A crop of prospective Iraqi suicide bombers were killed Monday when their instructor unwittingly detonated himself during a training session at a militant camp in the Samarra province, north of Baghdad, reports say.
The New York Times reveals the would-be terrorists were part of a group of Sunni militant insurgents called the Islamic State of Iraq and Syria (ISIS) that is currently engaging the Iraqi Army, which is predominantly Shiite. ISIS is described as an al Qaeda breakaway group and the dominant force in the Sunni insurgency. Quoting police and army officials, the Times story details that 22 ISIS members were killed, and 15 were wounded, in the accidental suicide bombing explosion when the instructor detonated a belt with live explosives. Eight militants were detained when they tried to escape.
Per the Times, an Iraqi Army officer described the unidentified suicide bomb instructor as “a prolific recruiter who was ‘able to kill the bad guys for once.'”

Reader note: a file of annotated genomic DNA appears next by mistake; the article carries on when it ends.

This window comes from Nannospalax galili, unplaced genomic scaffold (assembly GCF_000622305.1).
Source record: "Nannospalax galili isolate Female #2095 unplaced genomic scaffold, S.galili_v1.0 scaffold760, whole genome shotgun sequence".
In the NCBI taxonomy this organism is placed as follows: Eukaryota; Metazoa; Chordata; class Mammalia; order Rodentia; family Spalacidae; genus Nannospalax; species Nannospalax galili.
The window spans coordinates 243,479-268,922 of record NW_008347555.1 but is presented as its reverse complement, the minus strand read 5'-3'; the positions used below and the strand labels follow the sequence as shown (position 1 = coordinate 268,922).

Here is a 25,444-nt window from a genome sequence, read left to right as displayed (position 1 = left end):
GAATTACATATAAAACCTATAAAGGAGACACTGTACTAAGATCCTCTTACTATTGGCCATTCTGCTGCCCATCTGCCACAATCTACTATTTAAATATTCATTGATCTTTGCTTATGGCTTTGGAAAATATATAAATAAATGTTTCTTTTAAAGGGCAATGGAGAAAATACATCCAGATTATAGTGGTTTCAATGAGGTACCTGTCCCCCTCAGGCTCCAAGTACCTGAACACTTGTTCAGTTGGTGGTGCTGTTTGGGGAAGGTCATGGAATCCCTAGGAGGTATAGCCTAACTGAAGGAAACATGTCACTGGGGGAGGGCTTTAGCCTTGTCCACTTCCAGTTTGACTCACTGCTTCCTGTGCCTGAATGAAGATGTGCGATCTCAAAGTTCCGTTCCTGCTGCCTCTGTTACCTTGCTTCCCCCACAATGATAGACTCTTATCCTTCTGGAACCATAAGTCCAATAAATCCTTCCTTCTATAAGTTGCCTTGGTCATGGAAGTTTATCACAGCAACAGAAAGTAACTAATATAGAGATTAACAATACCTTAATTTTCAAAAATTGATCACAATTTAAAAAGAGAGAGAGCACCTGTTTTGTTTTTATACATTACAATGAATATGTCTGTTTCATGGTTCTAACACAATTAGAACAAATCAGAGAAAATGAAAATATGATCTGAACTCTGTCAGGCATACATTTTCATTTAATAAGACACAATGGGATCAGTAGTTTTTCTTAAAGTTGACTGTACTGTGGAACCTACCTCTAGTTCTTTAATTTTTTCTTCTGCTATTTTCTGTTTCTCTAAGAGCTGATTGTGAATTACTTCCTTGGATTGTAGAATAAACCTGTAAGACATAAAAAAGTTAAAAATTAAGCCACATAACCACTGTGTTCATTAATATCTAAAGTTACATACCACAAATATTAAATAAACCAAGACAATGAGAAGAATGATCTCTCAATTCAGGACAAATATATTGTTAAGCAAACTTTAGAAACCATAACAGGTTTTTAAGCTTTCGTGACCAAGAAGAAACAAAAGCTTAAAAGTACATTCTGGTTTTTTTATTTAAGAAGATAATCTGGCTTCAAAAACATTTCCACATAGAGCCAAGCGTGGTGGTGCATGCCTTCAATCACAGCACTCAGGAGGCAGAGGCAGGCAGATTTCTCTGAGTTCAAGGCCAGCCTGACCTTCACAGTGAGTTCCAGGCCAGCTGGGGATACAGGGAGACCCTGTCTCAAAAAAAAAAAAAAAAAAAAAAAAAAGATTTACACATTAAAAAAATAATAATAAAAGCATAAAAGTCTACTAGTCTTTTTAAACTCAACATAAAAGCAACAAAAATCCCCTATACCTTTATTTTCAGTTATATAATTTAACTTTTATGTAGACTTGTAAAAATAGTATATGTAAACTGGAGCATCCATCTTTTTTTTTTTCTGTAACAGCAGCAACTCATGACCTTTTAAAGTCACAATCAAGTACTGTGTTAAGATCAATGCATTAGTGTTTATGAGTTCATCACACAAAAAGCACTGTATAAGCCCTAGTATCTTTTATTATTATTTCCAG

The Associated Press has also reported the explosion, but is calling it an accidental car bomb explosion. The AP story details 21 dead and more than two dozen arrested in the incident. The ensuing investigation revealed seven car bombs in unmarked vehicles, several explosive belts and roadside bombs in the search of tow houses and a garage. Iraqi security forces rushed to the scene upon hearing the explosion.
The militants were attending a lesson on making car bombs and explosive belts when a glitch set off one of the devices during the car bomb part of the demonstration.
In related news, Osama al-Nujaifi, speaker of the Iraqi Parliament, survived an assassination attempt in the Salam neighbourhood of Mosul, according to Al Jazeera. The report details that two of his bodyguards were wounded in the explosion of a roadside bomb. The AP describes al-Nujaifi as “one of the most prominent Sunni officials in the country.”
These latest developments are part of a surge of sectarian violence in Iraq. They come in the wake of a string of car bomb attacks Thursday, February 6, that claimed the lives of 13 civilians in Baghdad. In another story, the AP says 2013 saw the highest death toll in Iraq since 2007, according to figures from the United Nations, when sectarian violence first subsided in the war-torn nation.
“The terrorist groups have made a strong comeback in Iraq and that the security problems are far from over, and things are heading from bad to worse,” said Hamid al-Mutlaq, a member of the parliament’s security and defense committee.